Greene was taken to the emergency room of Southeast Georgia Health System where he was pronounced dead. His body was sent to the GBI lab in Pooler where Skipper performed the autopsy.
Greene’s family members testified that they believe there are unaccounted for holes in the evidence and that a determination of suicide is unwarranted. They noted in statements made during inquest testimony that record keeping of when Greene was in his cell and at the disciplinary hearing are inconsistent.
They also questioned why the video Skipper sought was not preserved and why the case was not handed over to the GBI for investigation as a jail death at the detention center had been just weeks prior.
Additionally, Greene’s uncle, Ted Hartley, testified that he had never told anyone that his nephew had attempted suicide previously. An investigative report presented during the proceeding said Hartley had made that statement at the emergency room.
Greene’s sister, Candy Walker, said Greene had been complaining about how the guards treated the inmates, but otherwise seemed to be in good spirits despite the circumstances.
She knew Greene had struggled with drug addiction and with anxiety, but had never talked about or shown any signs of suicidal tendencies. Greene had even gotten engaged to his girlfriend on the Tuesday prior to his death, she said.
“It doesn’t add up,” Walker said.
Greene’s mother, Annette Greene, was adamant during testimony that her son did not take his own life.
“I know my son very well,” she said. “Anyone can tell you he loved his mother and his family. … I never thought for a minute my son had committed suicide.”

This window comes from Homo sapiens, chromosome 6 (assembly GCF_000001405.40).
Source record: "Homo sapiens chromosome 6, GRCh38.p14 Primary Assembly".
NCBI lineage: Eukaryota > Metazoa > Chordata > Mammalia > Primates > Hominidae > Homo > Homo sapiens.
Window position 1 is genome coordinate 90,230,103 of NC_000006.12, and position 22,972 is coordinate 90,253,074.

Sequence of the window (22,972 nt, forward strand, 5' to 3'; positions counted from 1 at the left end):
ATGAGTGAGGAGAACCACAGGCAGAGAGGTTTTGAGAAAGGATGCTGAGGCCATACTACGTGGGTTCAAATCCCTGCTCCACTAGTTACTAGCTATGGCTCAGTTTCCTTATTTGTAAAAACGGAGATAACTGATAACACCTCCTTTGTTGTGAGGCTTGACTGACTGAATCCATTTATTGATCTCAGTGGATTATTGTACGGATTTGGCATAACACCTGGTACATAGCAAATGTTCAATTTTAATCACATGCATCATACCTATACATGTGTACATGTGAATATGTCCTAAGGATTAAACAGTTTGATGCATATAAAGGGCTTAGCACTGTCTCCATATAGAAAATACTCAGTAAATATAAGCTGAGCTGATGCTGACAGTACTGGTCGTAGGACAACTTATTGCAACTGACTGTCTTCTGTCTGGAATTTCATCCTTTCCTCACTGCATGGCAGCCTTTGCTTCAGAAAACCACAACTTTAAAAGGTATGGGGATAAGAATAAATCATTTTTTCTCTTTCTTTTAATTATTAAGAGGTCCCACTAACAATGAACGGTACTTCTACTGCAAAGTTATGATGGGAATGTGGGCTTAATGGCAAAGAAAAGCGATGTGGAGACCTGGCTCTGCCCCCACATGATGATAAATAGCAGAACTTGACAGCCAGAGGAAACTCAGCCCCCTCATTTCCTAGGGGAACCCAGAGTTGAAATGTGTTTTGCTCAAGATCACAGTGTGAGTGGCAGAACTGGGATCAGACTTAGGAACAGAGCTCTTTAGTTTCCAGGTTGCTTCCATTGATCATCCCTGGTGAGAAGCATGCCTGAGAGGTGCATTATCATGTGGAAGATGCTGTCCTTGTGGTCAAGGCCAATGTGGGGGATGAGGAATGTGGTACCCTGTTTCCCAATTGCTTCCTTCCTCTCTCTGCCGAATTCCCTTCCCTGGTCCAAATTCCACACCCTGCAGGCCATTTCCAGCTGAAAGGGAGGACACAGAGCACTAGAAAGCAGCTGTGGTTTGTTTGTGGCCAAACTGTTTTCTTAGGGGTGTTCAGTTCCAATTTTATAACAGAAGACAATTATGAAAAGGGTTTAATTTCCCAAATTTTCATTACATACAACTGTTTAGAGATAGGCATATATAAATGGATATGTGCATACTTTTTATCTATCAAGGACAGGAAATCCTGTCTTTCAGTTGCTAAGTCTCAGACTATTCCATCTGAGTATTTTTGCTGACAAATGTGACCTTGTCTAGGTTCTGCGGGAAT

The family issued a statement through their lawyer, Waite Thomas, following the inquest.
“The family would like to thank the first responders and health-care workers who tried to save Matthew’s life. They would like to thank the coroner for the compassion he’s shown them and for bringing this inquest,” the statement said. “Based on the testimony by the family, the family obviously disagrees with the jury’s decision and they still have many of the same questions regarding the preservation of video, the discrepancies in reporting and the failure to refer the matter to the GBI. While this is not the result they wanted, the family is hopeful some good might come from this process and that somehow, through Matthew’s death, another family might be prevented from having to go through the same thing.”
A coroner’s inquest is an inquiry into the manner and cause of an individual’s death. It is presided over by the coroner or a deputy coroner, recorded by a court reporter and decided by a jury of five people. There is one alternate juror.
Unlike a trial, inquests are moderated by an attorney appointed by the coroner. The attorney’s job is not to prove or disprove anything, but instead to present all the facts from the investigation so that the jury can determine the manner of an individual’s death.
Attorney Beth Boone of Hall Booth Smith acted as the moderator for Greene’s inquest.